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ODA Students’ Submission Awarded in Podcasting Contest

Katya Sommers ’26 and Hays Wilson ’26 earned an Honorable Mention award in NPR’s nationwide contest, earning a top spot out of 2,600 entries. Listen to their podcast here.
This past spring, Ms. Kymberli Rivers and Mrs. Erin Mulvihill designed a seventh grade collaborative project between English and History–creating podcasts for the 2021 NPR Student Podcast Challenge. The competition, open to all students in the U.S. in grades 5-8, required a combination of skills, including creative writing, editing, researching, and technical know-how.

For four weeks, students worked in teams brainstorming, researching, interviewing, recording, and fine tuning their podcasts. The subjects they chose to cover were diverse and showed an enormous range of interests.

Katya and Hays chose to work together when they discovered they shared a common interest in the topic of global warming. Although both students were working from home as virtual learners, they quickly developed a system to organize their efforts.

“We decided to divide up some of the tasks,” said Katya. “I created the introduction animation and Hays edited our individual videos together. We both worked on the script writing and researching; working as a team, I think we split the tasks quite evenly. There was a lot of collaboration and communication.”

As editor, Mays needed to be sure their final file met contest specifications for content as well as length. “I think the toughest challenge was deciding what to cut to meet our eight-minute time limit,” he said. “The script with all the spontaneous additions was about ten minutes before the scalpel came out. The other hard bit of that was our editing software–let’s just say iMovie isn’t ideal for tiny cuts.” 

After working through several rounds of tweaks and polishing, Ms. Rivers and Mrs. Mulvihill encouraged the duo to submit their podcast for entry in the contest. 

“Katya and Hays' project presented a 7th grader's perspective on a world issue. We spent a good amount of time at the beginning of the project listening to winners from previous years,” said Ms. Rivers. “It seemed that that was a constant, the ability to provide an interesting perspective on a major issue. Secondarily, they told a complete story. Our students worked on a series of podcasts, and had three entries that worked together to tell a story. The one that they selected brought all of the important pieces together beautifully...They took our feedback and applied it. They just worked so well together. I mean talk about the 4 Cs. They demonstrated mastery of every single one.”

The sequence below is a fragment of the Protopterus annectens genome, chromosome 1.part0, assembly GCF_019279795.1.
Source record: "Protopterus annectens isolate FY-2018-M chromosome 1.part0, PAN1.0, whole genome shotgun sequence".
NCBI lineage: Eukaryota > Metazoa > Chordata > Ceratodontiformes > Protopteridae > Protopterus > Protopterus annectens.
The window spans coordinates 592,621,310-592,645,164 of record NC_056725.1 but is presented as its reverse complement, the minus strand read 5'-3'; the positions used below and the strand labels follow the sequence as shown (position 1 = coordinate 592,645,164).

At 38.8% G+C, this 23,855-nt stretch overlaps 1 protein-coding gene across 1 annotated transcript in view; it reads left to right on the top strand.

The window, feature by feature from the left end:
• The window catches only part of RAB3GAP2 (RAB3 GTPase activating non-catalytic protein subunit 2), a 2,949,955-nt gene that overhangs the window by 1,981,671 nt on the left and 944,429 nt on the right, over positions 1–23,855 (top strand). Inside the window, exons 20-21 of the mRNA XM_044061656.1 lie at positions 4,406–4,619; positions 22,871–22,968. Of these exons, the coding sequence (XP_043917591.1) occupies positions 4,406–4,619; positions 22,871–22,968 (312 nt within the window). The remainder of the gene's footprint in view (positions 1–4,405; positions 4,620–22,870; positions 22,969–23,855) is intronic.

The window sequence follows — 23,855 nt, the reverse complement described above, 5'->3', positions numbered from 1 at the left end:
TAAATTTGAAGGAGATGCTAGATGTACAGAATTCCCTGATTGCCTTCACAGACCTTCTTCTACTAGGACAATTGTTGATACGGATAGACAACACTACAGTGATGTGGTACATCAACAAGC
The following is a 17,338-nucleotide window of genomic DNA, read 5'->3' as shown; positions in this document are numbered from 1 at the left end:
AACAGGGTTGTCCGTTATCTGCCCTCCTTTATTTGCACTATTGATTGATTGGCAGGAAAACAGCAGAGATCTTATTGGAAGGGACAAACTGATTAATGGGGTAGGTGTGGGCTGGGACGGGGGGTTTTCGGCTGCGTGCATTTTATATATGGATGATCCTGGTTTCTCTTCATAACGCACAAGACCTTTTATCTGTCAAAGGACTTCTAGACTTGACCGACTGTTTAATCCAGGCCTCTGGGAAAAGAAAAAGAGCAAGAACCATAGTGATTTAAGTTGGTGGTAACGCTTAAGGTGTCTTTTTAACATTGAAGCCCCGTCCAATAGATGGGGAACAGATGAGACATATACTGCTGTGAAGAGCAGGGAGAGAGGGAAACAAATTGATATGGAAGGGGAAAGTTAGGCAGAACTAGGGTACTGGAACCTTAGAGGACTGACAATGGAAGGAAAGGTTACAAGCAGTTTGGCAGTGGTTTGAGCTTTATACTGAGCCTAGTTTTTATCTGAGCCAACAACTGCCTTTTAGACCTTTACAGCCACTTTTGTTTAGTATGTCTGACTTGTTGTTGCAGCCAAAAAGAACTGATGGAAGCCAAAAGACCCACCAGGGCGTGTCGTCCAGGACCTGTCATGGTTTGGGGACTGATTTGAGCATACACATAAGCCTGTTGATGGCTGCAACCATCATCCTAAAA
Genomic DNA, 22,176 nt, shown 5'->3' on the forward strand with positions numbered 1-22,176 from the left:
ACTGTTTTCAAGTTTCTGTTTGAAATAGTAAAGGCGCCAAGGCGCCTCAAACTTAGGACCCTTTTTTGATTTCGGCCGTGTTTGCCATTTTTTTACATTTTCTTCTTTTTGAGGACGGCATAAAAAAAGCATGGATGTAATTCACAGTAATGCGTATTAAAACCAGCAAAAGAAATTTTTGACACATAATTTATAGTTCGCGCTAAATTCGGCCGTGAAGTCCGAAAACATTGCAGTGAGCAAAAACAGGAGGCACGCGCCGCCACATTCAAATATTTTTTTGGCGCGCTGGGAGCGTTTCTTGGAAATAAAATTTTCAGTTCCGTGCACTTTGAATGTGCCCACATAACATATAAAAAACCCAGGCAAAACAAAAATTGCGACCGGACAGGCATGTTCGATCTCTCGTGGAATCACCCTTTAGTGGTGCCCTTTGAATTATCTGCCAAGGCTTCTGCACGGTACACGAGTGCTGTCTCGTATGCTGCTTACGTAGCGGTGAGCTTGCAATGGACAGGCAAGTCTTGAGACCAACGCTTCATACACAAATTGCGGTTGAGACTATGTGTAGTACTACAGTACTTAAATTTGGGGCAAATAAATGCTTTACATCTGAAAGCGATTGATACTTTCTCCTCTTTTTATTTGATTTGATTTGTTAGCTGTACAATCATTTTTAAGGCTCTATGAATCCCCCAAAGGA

“Katya and Hays were both remote students at the time, but because of their wonderful work ethic and collaborative spirit, you would never know. They listened to each other and built upon one another's ideas, creating a true collaborative effort,” said Mrs. Mulvihill. “One of the things that perhaps set them apart was their polished but conversational script, the natural expression in their voices, and their interview with a scientist at MOTE Aquarium, which added credibility and additional interest to their segment. We are so incredibly proud of Katya and Hays for receiving this honor.”

"I literally ran to Mrs. Bianchi's office and then to Mrs. Mulvihill's room when I saw that envelope in my mailbox," said Ms. Rivers. "We have such creative, talented, hard-working students, but to be recognized out of 2,600 entries, some MUCH older and more experienced than them, definitely with more experienced adult support; I can't believe it. I told everyone. I am over the moon with pride."  

In a few weeks, Ms. Rivers and Mrs. Mulvihill will be presenting virtually at the FICS Conference about Using Podcasts as NonTraditional Texts. They are excited to share the success that Katya and Hays experienced and to promote the exploration of creative, collaborative, out-of-the-box projects.

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